ECON 1004 - Principles of Microeconomics I
North Terrace Campus - Semester 2 - 2015
General Course Information
Course Code ECON 1004 Course Principles of Microeconomics I Coordinating Unit School of Economics Term Semester 2 Level Undergraduate Location/s North Terrace Campus Units 3 Contact Up to 3 hours per week. Intensive in Summer Semester. Available for Study Abroad and Exchange Y Incompatible WINEMKTG 1026EX Quota A quota may apply Course Description The course provides an introduction to a core area of economics known as microeconomics. It considers the operation of a market economy and the problem of how best to allocate society's scarce resources. The course considers the way in which various decision making units in the economy (individuals and firms) make their consumption and production decisions and how these decisions are coordinated. It considers the laws of supply and demand, and introduces the theory of the firm, and its components, production and cost theories and models of market structure. The various causes of market failure are assessed, and consideration is given to public policies designed to correct this market failure.
Course Coordinator: Dr Raul BarretoSummer Semester
Course Coordinator: Mr John Snelling
Office location: Nexus 10, Level 3, Room 3.35
Contact details: Email firstname.lastname@example.org
Course Coordinator: Dr Stephanie McWhinnie
Office location: Nexus 10, Level 4, Room 4.11
Office hour: 4-5pm Tuesdays in teaching weeks of Semester 1
Contact details: Email email@example.com
Course Coordinator: Dr Raul Barreto
Office location: Nexus 10, Level 4, Room 4.26
Contact details: Email firstname.lastname@example.org
The full timetable of all activities for this course can be accessed from Course Planner.
Course Learning Outcomes
Knowledge and Understanding
This course aims to develop an understanding of the framework that economists use to analyse choices made by individuals in response to incentives and consider how these choices can also serve the social interest. The course introduces students to models of how individuals and firms interact within markets, when markets fail, and how government policy may improve outcomes for society. (Learning outcomes 1-6)
This course aims to develop students’ abilities to construct and sustain an argument using the phrases and concepts that economists use in their deliberations. A theoretical framework is developed in which students acquire an understanding of how economic agents interact and by doing so develop the literacy and verbal communication skills necessary for presenting arguments of an economic nature. (Learning outcomes 7-12)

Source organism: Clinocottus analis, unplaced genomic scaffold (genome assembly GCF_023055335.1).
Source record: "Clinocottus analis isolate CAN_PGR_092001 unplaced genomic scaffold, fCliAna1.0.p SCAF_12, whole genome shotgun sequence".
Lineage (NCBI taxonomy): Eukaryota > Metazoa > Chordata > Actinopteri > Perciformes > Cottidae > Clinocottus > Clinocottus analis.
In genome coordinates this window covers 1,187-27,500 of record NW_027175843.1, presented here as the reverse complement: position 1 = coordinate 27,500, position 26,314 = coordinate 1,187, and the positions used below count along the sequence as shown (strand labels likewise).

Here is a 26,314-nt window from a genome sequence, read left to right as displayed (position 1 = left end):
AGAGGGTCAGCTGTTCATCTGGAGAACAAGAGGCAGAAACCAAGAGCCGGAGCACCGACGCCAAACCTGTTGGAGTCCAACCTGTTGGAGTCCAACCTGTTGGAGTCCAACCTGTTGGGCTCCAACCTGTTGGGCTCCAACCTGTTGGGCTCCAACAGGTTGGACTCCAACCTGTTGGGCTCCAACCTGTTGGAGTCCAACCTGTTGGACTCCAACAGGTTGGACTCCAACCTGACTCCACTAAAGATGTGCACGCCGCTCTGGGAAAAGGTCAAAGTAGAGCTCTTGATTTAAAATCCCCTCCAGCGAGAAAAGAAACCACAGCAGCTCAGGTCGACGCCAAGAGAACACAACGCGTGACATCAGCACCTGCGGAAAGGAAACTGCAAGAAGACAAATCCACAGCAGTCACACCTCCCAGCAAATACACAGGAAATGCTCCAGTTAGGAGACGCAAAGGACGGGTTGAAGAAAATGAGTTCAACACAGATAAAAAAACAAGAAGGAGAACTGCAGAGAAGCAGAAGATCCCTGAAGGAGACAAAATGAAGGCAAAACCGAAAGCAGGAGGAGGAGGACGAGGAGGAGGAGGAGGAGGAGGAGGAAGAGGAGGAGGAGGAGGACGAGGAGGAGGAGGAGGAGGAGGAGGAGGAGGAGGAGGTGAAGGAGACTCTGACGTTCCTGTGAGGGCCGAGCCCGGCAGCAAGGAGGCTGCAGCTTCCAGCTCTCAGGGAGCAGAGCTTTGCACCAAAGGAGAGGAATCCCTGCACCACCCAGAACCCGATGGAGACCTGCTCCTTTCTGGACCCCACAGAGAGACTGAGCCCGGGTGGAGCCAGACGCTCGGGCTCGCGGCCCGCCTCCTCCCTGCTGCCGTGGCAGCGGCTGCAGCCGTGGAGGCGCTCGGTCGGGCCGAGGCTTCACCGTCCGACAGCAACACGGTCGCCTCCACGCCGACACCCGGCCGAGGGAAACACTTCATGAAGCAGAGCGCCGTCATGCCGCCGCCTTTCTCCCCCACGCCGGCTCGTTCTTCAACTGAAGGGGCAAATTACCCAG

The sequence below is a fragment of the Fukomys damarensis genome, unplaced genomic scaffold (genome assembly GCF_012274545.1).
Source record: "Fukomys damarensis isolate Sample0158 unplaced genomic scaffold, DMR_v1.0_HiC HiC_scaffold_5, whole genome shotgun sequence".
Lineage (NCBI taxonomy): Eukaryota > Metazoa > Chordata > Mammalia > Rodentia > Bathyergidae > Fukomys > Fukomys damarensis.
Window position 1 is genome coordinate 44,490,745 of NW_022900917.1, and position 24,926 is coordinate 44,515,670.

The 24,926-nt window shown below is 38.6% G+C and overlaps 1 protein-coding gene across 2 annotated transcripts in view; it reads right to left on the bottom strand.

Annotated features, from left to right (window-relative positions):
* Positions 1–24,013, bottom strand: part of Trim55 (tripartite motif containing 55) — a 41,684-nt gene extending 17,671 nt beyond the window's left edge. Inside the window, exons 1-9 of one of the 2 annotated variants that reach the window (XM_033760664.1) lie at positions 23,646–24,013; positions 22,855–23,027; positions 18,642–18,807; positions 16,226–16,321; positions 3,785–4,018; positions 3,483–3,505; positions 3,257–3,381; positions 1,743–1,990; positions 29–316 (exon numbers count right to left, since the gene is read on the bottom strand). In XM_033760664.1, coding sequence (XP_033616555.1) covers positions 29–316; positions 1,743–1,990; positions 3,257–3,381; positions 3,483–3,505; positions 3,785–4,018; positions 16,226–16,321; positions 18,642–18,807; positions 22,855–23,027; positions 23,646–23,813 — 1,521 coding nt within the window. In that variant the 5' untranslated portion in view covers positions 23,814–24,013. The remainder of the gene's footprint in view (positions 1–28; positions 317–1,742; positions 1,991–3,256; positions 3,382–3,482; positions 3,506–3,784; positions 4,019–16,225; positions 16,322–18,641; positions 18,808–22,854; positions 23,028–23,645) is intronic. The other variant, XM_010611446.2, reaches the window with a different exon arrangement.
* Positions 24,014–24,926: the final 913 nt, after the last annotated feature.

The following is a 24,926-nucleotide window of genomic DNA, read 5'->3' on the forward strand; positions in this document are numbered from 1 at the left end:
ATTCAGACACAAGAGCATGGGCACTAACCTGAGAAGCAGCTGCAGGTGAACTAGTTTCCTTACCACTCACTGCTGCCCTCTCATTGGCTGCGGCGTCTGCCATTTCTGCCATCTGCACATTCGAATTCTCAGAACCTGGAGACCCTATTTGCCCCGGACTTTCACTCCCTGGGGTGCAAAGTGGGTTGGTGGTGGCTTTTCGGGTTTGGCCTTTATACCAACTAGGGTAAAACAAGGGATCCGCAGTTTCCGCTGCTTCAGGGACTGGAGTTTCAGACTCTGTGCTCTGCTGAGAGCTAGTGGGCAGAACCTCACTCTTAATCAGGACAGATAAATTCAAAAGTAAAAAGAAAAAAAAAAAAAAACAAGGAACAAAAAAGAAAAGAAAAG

On the successful completion of the course students will be able to:
1 Explain how competitive markets organise the allocation of scarce resources and the distribution of goods and services 2 Assess the efficiency of markets and describe the various factors that might impact on efficiency 3 Distinguish between the various forms of market failure and explain how governments might need to intervene 4 Describe the various types of markets and compare their efficiency 5 Recognise government failure and explain why government policy might fail 6 Relate the basic economic theory and principles to current microeconomic issues and evaluate related public policy 7 Use economic models to analyse a situation in terms of economics 8 Interpret charts, graphs, and tables and use the information to make informed judgments 9 Work and learn independently and with others 10 Communicate their knowledge and understanding of economic issues using written, verbal and visual expression 11 Evaluate outcomes based on the costs and benefits involved 12 Understand the broader social consequences of economic decisions making
University Graduate Attributes
This course will provide students with an opportunity to develop the Graduate Attribute(s) specified below:
University Graduate Attribute Course Learning Outcome(s) Knowledge and understanding of the content and techniques of a chosen discipline at advanced levels that are internationally recognised. 1-5 The ability to locate, analyse, evaluate and synthesise information from a wide variety of sources in a planned and timely manner. 7, 10 An ability to apply effective, creative and innovative solutions, both independently and cooperatively, to current and future problems. 9, 11 Skills of a high order in interpersonal understanding, teamwork and communication. 9-10 A proficiency in the appropriate use of contemporary technologies. 8 A commitment to continuous learning and the capacity to maintain intellectual curiosity throughout life. 6 A commitment to the highest standards of professional endeavour and the ability to take a leadership role in the community. 12 An awareness of ethical, social and cultural issues within a global context and their importance in the exercise of professional skills and responsibilities. 12